It wasn't just the numbers either, though certainly they alone are enough to dizzy the mind: 45-15-5.  That's Wilt territory, if you're scoring at home.  Much has been made of the efficiency with which he scored those points, but LeBron had an economy of being last night that I don't believe we have ever witnessed before.  Jordan played with a contained fury and a calculated destructiveness.  Kobe has his trademark bulldog-lipped menace and god help anyone, even his own teammates, in his way.  This was an entirely different thing.  To all appearances, LeBron didn't have any teammates last night.  There were also no opposing players, refs, coaches, crowd, TV cameras, or even a building.  Heck, there might not have been a court.  He was alone without being lonesome, separate without seeing there was anything to be separated from.  LeBron's world last night had borders so tightly-defined that they ended where his fingertips touched the ball.  For all the acknowledgement he gave anything else, his feet may as well have been traversing negative space in a howling void.

LeBron wasn't a blank slate; then we would at least have been looking at the slate with the knowledge that something might be drawn on it at some point.  He didn't have a thousand yard stare, because that would imply that he was in a state where distances have meaning and can be measured.  It wasn't a zen calm, and he wasn't dialed in.  If anything, he was tuned as out as possible.  Forget radio silence, he was simply gone.

We can't know for certain, obviously, but if I could hazard a guess, I'd say that LBJ, out of sheer desperation and need, discovered within himself a completely new way to play basketball.  Faced with the possibility of once again crumbling in the same arena where so many of his past catastrophes have played out, and the full, brutal knowledge of what the fallout from such an occurrence would be like, LeBron James elected to shut down.  He retreated from the weight of the moment by becoming weightless, sliding down an infinite spiral further and further into himself until he struck the middle of emotional and cognitive nowhere, which was his essence as a basketball player.  Away from the glare and clangor of being Chosen, detached from even the most rudimentary of interactions, he was precisely and only himself in all his myriad gifts and instincts, devoid of any context save that which he allowed.  Which was not this game, but The Game of Basketball, actual and pure.  It's been said and written innumerable times that LeBron can sometimes seem as if he's playing a different game than everyone else.  Last night was the first time he transcended "seeming" into the realm of truth.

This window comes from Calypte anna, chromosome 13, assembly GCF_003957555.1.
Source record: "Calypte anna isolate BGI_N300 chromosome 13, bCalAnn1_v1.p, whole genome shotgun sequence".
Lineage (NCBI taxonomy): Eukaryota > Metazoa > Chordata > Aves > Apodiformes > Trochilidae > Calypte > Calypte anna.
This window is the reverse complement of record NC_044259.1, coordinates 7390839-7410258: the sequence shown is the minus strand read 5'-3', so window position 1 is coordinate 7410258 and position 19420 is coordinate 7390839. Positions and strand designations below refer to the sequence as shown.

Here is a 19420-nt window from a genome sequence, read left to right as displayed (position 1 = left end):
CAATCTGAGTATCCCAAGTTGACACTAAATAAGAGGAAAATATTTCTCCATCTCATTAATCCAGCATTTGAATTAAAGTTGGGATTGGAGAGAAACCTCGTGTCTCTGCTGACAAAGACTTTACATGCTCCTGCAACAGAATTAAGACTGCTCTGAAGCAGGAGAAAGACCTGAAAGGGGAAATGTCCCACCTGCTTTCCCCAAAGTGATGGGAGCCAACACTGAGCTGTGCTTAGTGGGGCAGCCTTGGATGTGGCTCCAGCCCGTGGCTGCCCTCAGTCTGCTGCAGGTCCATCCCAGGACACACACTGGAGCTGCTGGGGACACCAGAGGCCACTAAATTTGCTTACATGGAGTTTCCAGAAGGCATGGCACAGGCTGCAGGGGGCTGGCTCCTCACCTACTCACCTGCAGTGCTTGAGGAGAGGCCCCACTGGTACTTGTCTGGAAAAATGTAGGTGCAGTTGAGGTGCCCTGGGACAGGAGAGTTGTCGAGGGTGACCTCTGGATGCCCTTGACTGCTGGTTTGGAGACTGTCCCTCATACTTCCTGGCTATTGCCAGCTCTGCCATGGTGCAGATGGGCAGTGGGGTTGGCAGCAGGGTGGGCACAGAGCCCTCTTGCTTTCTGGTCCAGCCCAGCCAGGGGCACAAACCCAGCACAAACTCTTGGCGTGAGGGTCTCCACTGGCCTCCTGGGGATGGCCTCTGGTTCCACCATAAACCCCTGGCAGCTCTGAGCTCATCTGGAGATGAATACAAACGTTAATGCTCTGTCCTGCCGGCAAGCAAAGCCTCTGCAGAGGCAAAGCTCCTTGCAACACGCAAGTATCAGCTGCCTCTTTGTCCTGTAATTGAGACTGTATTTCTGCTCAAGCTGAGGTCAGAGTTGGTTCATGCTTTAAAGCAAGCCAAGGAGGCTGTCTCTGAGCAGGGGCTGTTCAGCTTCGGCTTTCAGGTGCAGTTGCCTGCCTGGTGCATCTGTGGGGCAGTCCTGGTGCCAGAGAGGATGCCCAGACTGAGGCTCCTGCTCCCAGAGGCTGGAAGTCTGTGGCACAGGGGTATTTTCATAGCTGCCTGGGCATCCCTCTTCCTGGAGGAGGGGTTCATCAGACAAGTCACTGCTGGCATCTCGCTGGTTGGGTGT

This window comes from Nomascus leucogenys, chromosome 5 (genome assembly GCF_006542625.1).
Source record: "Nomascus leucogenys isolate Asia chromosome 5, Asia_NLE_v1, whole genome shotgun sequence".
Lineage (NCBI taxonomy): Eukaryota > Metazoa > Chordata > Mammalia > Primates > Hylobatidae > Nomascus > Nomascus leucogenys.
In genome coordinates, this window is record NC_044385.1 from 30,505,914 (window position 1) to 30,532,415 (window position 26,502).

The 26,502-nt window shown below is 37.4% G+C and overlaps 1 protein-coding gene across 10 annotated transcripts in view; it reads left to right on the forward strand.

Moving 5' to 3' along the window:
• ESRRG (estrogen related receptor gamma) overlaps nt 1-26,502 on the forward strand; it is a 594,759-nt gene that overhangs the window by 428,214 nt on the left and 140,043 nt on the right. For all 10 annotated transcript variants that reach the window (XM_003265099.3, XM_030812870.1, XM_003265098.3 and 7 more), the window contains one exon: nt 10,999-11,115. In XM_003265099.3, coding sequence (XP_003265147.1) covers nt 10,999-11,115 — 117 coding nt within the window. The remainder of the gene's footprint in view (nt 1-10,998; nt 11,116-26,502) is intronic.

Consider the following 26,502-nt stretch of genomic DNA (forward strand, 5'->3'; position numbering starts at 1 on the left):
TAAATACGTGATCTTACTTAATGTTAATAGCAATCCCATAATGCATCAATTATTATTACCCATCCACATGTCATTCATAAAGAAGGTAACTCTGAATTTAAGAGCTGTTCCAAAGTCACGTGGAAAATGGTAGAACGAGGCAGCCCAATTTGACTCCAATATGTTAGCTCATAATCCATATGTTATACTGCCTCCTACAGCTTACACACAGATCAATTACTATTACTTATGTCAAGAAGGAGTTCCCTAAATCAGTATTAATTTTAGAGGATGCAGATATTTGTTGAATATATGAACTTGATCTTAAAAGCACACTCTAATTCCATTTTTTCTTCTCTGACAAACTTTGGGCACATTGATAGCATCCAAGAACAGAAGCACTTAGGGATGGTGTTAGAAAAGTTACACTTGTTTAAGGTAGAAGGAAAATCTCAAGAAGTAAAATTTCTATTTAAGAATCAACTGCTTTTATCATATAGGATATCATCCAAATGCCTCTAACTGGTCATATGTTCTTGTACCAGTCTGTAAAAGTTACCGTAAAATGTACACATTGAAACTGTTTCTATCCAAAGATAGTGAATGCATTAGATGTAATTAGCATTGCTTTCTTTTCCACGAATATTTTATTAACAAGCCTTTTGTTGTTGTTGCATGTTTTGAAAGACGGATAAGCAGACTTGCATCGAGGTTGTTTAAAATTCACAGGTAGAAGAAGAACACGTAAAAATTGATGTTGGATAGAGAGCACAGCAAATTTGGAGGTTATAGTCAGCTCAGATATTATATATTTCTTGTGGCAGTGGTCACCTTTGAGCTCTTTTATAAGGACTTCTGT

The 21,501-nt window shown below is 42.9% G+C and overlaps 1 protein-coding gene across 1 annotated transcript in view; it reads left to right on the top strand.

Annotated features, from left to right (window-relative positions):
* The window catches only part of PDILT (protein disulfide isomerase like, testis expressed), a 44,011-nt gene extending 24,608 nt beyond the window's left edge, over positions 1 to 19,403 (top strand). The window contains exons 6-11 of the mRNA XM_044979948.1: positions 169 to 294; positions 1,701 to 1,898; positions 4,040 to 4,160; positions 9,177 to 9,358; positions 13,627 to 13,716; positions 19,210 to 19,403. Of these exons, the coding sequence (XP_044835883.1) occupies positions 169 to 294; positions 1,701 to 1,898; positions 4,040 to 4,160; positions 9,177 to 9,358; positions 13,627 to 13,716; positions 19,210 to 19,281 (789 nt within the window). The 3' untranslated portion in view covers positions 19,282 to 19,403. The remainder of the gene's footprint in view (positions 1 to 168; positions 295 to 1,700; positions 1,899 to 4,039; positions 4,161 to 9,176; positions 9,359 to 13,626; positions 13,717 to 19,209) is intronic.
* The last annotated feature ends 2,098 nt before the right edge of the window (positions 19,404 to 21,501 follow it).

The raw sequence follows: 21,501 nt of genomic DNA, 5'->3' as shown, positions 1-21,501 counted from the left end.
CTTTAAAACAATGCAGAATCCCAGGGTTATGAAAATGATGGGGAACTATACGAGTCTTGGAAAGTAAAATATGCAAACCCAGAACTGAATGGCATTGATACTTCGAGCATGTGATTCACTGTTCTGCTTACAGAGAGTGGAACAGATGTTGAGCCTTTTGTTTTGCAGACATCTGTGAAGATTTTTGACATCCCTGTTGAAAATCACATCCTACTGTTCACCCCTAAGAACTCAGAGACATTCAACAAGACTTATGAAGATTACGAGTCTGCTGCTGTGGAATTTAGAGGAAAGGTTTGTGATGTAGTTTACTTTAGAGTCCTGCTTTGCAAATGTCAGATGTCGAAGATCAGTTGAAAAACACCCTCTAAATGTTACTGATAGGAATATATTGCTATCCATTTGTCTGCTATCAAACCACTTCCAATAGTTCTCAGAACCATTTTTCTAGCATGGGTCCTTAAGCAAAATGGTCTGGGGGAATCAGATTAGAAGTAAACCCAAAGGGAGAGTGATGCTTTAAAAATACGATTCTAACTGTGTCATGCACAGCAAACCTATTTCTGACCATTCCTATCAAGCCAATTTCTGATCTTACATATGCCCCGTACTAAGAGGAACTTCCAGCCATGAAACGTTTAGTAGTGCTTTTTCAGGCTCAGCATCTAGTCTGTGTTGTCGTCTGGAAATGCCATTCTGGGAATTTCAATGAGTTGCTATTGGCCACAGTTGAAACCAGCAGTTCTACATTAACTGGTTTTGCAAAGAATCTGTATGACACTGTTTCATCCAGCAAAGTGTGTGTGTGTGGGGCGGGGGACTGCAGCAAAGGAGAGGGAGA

The question of LeBron replicating such a performance is easily answerable.  Yes, he'll have more games like this one in his career.  No, Game 7 on Saturday night probably won't be one of them.  But if LeBron has figured out some sort of meditation/alchemy/transubstantiation mental trigger by which he becomes a 100% hoops-by-volume distillation of basketball, if he can duplicate that Nowhere Man dream state with even semi-reasonable frequency ... watch out.  LeBron James is the best basketball player in the world, but last night he became something more, different, and rare.  When you strip away everything else and you're left with only him, that's when you see greatness.  After the hammering and thrashing he's received in the court of public opinion, last night LeBron proved that we are all still, and always, witnesses.